For PCR analysis Purkinje cells, neurons of the dentate and inferior olivary nuclei, and α motor neurons from the cervical or thoracic spinal cord were microdissected individually. As shown in Figure3, for Purkinje cells and neurons of the inferior olivary nucleus, individual somas were isolated intact with nearly total exclusion of the surrounding neuropil. The isolated Purkinje cells either were analyzed in pairs or were pooled in samples of 20–30 somas.
The results of BglI digestion of the PCR fragments amplified from the DNA of the four different regions of the CNS are shown in Figure 4. For each site the samples included pooled, isolated neuronal somas and homogenates of nondissected tissue sections (Fig. 4 A–C). A sample of neuropil minus the neuronal somas is shown in Figure4 B, and DNA from the equivalent of an individual Purkinje cell is shown in Figure 4 C.
The presence of mutant mtDNA with the A→G substitution at bp 8344 was observed in all MERRF tissue samples. Using ethidium bromide stain, we detected a pattern of three bands by polyacrylamide gel electrophoresis. Two bands corresponded to the expected 35 and 73 bp products of cleavage of the PCR fragments at the BglI site created from the mutant template. The third band corresponded to the 108 bp uncut PCR product derived from wild-type DNA (Fig.4 A, lane 1). Depending on the tissue site and sample, the three bands were present in variable amounts (Fig.4 A–C). The exclusive presence of pBluescript DNA cleavage products of 1694 and 1267 bp in the agarose gel indicates the virtually complete extent of BglI digestion (Fig.4 D).
An additional band of ∼60 bp was seen occasionally, especially in samples with small quantities of DNA, such as those derived from individual Purkinje cells (Fig. 4 D, lane 2) and in a control sample lacking template DNA but containing the primers (Fig.4 C, lane 3). The 3′ ends of the two primers used for PCR were complementary in four of the five terminal bases. If the primers annealed to each other and were extended by the polymerase, a 56 bp product would have been expected. Therefore, the ≅60 bp band most likely resulted from primer dimerization rather than from degradation.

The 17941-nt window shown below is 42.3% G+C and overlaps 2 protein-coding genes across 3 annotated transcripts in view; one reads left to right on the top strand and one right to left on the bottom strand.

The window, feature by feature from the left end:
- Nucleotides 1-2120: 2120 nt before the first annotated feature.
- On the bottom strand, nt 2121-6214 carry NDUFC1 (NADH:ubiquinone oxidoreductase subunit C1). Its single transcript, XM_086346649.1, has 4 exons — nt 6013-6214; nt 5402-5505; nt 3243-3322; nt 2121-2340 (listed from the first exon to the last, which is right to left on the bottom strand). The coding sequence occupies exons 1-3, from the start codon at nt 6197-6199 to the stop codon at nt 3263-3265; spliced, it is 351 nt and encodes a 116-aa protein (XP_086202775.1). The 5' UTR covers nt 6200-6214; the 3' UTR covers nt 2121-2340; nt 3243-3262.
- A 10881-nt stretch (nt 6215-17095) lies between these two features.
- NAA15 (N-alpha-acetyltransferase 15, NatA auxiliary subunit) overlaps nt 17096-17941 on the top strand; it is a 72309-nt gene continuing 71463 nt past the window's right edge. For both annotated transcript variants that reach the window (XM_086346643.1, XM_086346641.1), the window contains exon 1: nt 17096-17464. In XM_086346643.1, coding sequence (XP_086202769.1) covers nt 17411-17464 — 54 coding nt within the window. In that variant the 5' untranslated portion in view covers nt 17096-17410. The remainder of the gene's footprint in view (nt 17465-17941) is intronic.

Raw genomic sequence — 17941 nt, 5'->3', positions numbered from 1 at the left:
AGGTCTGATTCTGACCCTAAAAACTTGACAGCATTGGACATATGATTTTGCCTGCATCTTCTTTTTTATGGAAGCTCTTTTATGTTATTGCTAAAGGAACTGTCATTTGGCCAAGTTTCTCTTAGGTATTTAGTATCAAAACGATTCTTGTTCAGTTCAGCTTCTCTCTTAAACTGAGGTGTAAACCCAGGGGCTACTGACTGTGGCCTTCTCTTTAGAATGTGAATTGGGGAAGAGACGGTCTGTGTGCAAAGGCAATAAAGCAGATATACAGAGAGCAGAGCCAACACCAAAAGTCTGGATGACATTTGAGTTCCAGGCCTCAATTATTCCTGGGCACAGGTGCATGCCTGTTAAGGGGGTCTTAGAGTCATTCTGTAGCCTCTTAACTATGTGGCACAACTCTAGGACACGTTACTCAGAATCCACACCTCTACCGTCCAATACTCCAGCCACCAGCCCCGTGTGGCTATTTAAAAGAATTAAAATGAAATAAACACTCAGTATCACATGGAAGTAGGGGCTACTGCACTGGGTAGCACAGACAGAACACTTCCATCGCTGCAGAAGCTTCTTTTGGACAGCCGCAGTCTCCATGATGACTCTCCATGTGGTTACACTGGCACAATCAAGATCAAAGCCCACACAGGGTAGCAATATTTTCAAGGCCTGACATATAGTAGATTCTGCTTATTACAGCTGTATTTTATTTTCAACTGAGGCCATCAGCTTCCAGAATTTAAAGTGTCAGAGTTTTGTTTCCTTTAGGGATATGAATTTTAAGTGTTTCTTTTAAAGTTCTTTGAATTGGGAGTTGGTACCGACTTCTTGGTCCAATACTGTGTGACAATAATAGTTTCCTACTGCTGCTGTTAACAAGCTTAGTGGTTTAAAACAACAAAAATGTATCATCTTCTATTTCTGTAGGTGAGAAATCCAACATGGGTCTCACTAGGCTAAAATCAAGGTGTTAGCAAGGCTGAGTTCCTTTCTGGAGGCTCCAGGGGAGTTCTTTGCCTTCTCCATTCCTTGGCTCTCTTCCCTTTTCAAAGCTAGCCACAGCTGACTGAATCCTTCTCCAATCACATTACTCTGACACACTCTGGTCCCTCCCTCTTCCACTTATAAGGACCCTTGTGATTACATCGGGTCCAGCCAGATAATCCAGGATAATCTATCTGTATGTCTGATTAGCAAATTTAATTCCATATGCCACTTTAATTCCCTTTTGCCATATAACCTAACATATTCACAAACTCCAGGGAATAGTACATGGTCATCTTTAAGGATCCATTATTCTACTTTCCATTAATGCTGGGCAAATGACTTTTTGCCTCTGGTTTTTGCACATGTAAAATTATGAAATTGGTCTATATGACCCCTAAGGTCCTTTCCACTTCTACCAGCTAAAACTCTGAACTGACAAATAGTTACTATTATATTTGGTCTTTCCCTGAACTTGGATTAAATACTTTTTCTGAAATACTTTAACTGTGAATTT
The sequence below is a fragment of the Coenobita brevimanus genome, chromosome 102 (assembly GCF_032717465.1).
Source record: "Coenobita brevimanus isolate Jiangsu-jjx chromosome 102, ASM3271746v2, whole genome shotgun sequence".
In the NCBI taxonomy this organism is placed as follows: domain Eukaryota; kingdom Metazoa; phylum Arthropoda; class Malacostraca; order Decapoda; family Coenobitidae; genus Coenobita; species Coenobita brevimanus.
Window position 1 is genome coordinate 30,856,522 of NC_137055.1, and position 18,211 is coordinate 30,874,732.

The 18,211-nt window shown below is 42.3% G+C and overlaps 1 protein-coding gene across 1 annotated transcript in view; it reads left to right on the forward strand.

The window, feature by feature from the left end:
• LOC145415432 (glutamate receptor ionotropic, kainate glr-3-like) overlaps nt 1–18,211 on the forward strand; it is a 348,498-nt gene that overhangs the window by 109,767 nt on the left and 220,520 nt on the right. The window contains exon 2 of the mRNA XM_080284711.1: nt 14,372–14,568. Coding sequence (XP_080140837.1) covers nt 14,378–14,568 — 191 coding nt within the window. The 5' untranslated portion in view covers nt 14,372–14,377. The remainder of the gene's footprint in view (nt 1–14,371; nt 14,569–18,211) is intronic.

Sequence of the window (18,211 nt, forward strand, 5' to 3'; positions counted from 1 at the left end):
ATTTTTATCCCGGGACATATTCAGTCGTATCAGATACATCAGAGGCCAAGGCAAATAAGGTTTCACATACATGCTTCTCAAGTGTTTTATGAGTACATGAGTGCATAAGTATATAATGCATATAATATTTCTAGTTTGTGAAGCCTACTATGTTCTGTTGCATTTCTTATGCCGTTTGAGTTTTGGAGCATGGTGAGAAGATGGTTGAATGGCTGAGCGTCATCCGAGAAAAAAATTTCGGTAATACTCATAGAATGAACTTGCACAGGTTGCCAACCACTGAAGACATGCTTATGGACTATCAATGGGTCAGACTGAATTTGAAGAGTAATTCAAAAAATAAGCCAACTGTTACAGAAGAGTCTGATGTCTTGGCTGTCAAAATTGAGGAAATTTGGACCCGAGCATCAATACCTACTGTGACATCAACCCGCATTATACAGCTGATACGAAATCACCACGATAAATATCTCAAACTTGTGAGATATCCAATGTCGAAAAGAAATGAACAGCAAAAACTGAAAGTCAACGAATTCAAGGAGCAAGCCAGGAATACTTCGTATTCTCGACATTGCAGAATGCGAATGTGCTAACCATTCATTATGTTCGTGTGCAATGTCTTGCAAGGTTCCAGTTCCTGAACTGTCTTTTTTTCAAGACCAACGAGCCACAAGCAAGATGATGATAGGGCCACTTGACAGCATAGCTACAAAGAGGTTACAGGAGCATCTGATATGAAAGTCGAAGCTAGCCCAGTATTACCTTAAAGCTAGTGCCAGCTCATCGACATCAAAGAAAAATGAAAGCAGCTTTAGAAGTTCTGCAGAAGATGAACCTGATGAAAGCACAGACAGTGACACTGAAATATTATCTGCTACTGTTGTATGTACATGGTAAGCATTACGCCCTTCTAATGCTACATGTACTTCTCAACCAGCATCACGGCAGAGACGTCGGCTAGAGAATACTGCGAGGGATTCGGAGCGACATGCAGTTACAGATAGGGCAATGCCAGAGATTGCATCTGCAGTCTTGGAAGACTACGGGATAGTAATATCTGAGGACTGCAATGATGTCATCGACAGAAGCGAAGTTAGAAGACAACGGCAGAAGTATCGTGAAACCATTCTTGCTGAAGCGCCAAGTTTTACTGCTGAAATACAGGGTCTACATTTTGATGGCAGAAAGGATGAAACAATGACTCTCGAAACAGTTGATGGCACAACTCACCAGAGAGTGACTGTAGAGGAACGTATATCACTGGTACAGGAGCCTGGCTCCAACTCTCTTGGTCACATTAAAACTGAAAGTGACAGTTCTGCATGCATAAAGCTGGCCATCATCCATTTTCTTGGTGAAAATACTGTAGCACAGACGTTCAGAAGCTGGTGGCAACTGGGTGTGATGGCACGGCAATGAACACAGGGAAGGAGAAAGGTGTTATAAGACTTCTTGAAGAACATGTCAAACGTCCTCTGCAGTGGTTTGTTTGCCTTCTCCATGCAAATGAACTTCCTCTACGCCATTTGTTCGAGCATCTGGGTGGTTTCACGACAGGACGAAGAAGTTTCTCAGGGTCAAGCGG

Quantification of the results revealed that the mean percentage of mutant mtDNA was high in all four anatomical areas, but it was the highest in the Purkinje neurons (96.7% ± 0.7% in the individual cells and 90.5 ± 0.5% in the pooled cells; Fig.5). The motor neurons of the anterior horn of the spinal cord had a statistically significant or nearly significant lower proportion of mutant mtDNA (84.3 ± 4.2%;p < 0.06, when compared with the pooled Purkinje cells; p < 0.01, when compared with the individual Purkinje cells). The neurons of the dentate nuclei of the cerebellum and those of the inferior olivary nuclei of the medulla contained intermediate proportions of mutant mtDNA (89.0 ± 1.5% and 86.2 ± 3.8%, respectively).
There were comparable values of the percentage of mutant mtDNA in tissue samples within each CNS region. Thus, samples of cerebellar cortical homogenates showed a mutant DNA proportion similar to that of the Purkinje cell component. Omitting the toluidine blue tissue stain caused no quantitative or qualitative changes in the PCR amplification or BglI cleavage of the PCR product (Fig. 5, lane 2). Internal granule cells exhibited slightly lower proportions of mutant DNA than Purkinje cells (88.8 ± 1.3%; Fig. 5). In the other CNS regions the mutant mtDNA proportion determined for the tissue homogenate or the neuropil was only slightly lower than that found in the isolated neurons.